How to master and truly understand a new programming language
The great white whale of all programing tutorials
So your into tech? And you like to read, well that’s great!
As I’am currently writing this there is probably more than one hundred people doing the same thing right now, just in the field of tech. Sharing knowledge with the written word.
It’s awesome, it’s really, really cool that I (a dude/dev/dad from a country so far up north that polar bears have been known to freeze to death here) can take a part of something a person that lives on the other side of the planet has written bare moments after it’s been published. So I’am just gonna take a few seconds and appreciate that, and honestly I think you should to.
(one Mississippi, two Mississippi, tree Mississippi)
And we’re back.
So it is awesome that people write and share there knowledge. But heck, it’s also really overwhelming. Cause there are so many options, so many sources of truth, so many mediums and channels of information and sometimes it makes my head spin just thinking about it.
So I decided not to write a tutorial!
You heard me right!
Instead I talked to some clever people and decided that rather than telling you how I think you should do stuff, or what you should do to conquer your next programing language, framework, api or whatever. I’am gonna recap the methods that these people use and let you make up your own damn mind about what approach you like.
If you want you can consider these 3 paths as tools, mix and match and find your own path with these. Or you know, you can follow one of them blindly or ignore all sound advise you hear and sing nah nah nah! I don’t care and I’am not gonna track you down and tell you what to do! Or I’am? ;)
(no seriously I’am not. Cause I got kids and stuff. I ain’t got time to deal with your foolishness I got enough with my own…)
So enough of the crazy rants lets get down to it:
* “The programing language” will be referred to as “It”
The In depth path
Step 1: Understand the languages history
- Find out who controls it.
- What was it’s original purpose.
- What it the philosophy behind it and it’s design.
- Is it rising in popularity or falling and why
- What does the community look like
- How do you keep yourself up to date with it
- Is there any controversies
- What are the existing problems or bug that one should be aware of
Step 2: The High level architecture
- What programs, setups and configurations do I need to run it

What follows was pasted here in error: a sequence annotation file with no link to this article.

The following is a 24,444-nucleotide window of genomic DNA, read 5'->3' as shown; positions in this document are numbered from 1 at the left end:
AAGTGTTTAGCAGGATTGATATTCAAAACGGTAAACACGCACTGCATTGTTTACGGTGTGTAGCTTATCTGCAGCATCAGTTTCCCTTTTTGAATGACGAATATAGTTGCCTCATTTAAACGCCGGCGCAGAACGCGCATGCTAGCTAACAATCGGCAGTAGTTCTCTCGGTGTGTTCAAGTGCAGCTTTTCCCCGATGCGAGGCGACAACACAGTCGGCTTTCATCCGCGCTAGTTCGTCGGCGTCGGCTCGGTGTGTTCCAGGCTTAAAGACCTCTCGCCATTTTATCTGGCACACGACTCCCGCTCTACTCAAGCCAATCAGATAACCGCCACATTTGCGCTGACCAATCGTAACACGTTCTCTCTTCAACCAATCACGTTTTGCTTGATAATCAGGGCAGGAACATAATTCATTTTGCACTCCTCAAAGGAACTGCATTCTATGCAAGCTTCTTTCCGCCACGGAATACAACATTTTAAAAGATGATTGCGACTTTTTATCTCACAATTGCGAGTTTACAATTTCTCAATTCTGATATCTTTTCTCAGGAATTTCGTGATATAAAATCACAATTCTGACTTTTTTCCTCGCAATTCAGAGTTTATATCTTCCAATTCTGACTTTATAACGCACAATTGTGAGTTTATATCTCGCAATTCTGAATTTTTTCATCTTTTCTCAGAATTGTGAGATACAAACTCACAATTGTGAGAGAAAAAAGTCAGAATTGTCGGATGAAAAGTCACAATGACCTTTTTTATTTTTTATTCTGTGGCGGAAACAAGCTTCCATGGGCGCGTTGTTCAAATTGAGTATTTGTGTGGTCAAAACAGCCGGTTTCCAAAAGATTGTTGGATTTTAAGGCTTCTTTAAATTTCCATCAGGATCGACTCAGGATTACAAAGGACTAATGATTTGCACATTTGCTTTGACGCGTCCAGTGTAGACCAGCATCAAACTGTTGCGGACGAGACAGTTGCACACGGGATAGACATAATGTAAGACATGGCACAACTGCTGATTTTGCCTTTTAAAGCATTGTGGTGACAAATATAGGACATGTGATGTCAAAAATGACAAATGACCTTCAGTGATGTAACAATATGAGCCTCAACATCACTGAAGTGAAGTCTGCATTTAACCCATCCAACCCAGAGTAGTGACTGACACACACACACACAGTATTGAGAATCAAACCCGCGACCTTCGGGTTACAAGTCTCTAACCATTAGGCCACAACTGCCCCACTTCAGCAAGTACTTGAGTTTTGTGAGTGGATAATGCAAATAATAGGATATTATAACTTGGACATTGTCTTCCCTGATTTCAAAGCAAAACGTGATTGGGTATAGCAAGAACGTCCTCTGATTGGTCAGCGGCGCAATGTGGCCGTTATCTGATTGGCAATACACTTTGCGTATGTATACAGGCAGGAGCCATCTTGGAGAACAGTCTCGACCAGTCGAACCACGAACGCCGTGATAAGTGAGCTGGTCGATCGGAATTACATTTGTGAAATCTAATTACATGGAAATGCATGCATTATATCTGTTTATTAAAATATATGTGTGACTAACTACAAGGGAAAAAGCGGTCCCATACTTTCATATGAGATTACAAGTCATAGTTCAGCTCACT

- Package managers, is there an official or are there several
- Is it complied or interpreted, is there perhaps a combination and if thats the case how does that work
Step 3: Getting to know it
- Official tutorials and O’Reilly books
- What does the actual code look like, is there any similarities with other languages I know. And if that’s the case what are they how does this language different.
- Is it a typed system
- What comes out of the box
- What are the standard or most used libraries and the most common third-party-tools
- Is there a style-guide or many and if so how do I feel about it
- How does it’s core look like and what does the core contain
And during this entire process it’s is recommended to build, execute code, explore the tools.
The analytical path
Step 1: Researching
- What is it’s context
- What is it’s purpose
- Why is it needed
- What problem or problems does it solve
Step 2: Starting up
- Do a bit of googling with the agenda of comparison
- What does the syntax look like, do I recognize it
- Go to it’s official site, read some docs, learn the basics like how to set it up, configure it and start writing some code
Step 3: The Mastering
- When the syntax makes sense, write some programs that solves some problems it was designed to solve
- When it feels good and right use it in a real current project
- The point of this path is to get an analytical and contextual overview and gain knowledge step by step
The hands on path
Step 1: Quick start
- Find a tutorial or a quick start and do something like a ‘Hello World’
Step 2: Write some motherlovin code
- In the hands on approach it is all about writing code
- This is because if you want to get down to it you will only really learn the in’s and out’s by coding
- Get errors
- Solve the errors
- The documentation don’t describe the messy parts and have to fix it when the shit hits the fan, that knowledge can only be gained through experience, trial and error!
Credits and Contributions:
The in depth path: Info and method by Ryan Cook
The analytical path: Info and method by Hemant Chhonkar
The hands on path: Info and method by Matt Johnston
This piece was written by Stefan Lachmann, @2lach in September 2018